In an anthology of essays, stories and expressions of gratitude that includes contributions by Fannie Flagg, John Grisham, Richard Russo, and Ann Patchett, dozens of famous authors write about the pleasure, guidance and support that their favorite bookstores and booksellers have provided throughout their careers.
Napoleon: Life, Legacy and Image
By Alan Forrest
A comprehensive account of the life and enduring influence of the early 19th-century French emperor includes coverage of his rise to prominence, the ways his life reflected period times and the lingering impact of his death on national stability.
No Silent Night: The Christmas Battle for Bastogne
By Leo Barron and Don Cygnan
The authors describe the battle of Christmas morning, 1944, when a small group of American soldiers fought to defend Bastogne, a small Belgian town that was essential to Hitler’s plan to alter the trajectory of the war.
Notes to the Future: The Authorized Book of Selected Quotations
By Nelson Mandela
With an introduction by fellow countryman and activist Desmond Tutu, this collection of inspirational quotes from the anti-apartheid activist who went on to become president of South Africa help spread his message of hope and endurance.
Paul and Jesus: How the Apostle Transformed Christianity
By James D. Tabor
The author of The Jesus Dynasty draws on St. Paul’s letters and other early sources to reveal the apostles’ sharply competing ideas about the significance of Jesus and His teachings while controversially demonstrating how St. Paul independently shaped Christianity as it is known today.
Perfect Health Diet
By Paul Jaminet and Shou-Ching Jaminet
In a book drawn from five years of rigorous research, husband-and-wife scientists explain how anyone can regain health and lose weight by optimizing nutrition, detoxifying the diet and supporting a healthy immune function.
The Second Nuclear Age: Strategy, Danger, and the New Power Politics
By Paul Bracken
In this thought-provoking and agenda-setting book, the author, drawing on his years of experience analyzing defense strategy, makes a strong case that the U.S. needs to pay renewed attention to nuclear weapons and how their presence will transform the way crises develop and escalate.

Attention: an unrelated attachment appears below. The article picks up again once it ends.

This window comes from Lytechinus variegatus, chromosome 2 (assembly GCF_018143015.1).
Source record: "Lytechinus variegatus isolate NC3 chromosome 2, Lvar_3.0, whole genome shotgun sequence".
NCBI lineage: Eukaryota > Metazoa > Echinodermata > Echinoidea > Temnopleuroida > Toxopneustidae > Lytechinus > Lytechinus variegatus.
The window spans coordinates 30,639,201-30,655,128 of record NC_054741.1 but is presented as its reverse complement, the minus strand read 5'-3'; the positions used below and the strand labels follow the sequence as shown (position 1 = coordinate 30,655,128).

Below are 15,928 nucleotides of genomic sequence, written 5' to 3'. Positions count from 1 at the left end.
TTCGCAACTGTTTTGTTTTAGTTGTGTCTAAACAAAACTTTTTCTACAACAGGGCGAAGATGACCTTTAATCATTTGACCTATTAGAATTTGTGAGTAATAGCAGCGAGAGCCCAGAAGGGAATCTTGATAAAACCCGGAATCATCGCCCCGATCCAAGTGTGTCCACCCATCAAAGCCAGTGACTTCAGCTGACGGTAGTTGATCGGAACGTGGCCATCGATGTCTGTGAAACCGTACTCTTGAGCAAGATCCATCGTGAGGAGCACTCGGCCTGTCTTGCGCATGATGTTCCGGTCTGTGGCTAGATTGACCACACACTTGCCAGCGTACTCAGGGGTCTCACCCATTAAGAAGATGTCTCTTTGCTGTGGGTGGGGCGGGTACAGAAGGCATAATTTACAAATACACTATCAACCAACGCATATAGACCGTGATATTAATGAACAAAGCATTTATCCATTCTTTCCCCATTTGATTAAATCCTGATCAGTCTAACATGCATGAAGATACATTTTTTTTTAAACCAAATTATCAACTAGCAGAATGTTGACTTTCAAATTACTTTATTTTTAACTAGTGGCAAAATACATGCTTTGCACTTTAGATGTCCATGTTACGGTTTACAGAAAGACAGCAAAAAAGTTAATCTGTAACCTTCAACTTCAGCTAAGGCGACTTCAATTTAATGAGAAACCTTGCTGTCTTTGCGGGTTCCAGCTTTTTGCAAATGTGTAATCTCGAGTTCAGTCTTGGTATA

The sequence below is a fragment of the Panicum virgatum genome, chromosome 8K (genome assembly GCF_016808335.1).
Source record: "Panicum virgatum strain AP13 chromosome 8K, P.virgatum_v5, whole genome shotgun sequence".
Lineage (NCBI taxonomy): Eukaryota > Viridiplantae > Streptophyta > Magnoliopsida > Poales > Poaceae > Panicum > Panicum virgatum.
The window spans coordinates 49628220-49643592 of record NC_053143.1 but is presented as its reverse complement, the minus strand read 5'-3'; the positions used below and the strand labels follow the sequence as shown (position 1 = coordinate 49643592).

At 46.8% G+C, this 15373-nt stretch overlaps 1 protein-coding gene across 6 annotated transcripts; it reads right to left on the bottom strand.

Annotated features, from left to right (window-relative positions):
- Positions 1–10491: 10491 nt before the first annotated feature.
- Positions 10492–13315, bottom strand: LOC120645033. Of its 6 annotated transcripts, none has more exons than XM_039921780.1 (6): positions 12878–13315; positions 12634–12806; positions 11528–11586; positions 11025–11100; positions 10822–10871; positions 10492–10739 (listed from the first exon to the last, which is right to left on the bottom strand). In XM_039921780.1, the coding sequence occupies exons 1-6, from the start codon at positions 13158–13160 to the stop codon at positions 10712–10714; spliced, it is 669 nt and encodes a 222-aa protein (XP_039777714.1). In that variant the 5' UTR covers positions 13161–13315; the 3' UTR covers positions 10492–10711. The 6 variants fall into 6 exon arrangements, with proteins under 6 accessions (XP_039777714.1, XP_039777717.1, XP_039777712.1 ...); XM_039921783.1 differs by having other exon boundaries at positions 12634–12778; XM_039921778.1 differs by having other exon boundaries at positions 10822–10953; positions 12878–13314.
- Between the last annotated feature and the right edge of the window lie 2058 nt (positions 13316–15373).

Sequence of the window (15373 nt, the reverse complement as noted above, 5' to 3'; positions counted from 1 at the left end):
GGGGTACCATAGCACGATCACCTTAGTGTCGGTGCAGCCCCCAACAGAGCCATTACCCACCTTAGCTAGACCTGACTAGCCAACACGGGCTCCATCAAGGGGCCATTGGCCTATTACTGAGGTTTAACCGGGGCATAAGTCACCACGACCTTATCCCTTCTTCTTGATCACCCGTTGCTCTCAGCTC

Selected Letters of William Styron
By William Styron; ed. by Rose Styron
Handpicked by his estate, a collection of letters written to and from the literary master and author of The Confessions of Nat Turner spans sixty years and documents major historical and cultural events as well as his receipt of the Pulitzer Prize, the National Book Award and other accolades.
Twentysomething: Why Do Young Adults Seem Stuck?
By Robin Marantz Henig & Samantha Henig
Exploring what it means to be 20 today with the help of her daughter, the author examines the latest neuroscience and psychological resources, social media, the Internet, financial pressures and more, and provides the viewpoints of more than 120 millennials and baby boomers.
The Violin: A Social History of the World’s Most Versatile Instrument
By David Schoenbaum
Schoenbaum traces the history of the instrument, from its first appearance in the mid-16th century to its modern use by artists, writers and filmmakers, and discusses how the affordable, portable instrument can be used to play everything from Beethoven to bluegrass.
What’s a Dog For? The Surprising History, Science, Philosophy, and Politics of Man’s Best Friend
By John Homans
Homans describes the loving relationship he enjoyed with a rescued dog and his observations about how today’s pet dogs are treated with considerably more care than in past generations, exploring the dog’s complex and prominent place in the world while assessing related issues about animal rights and ethics.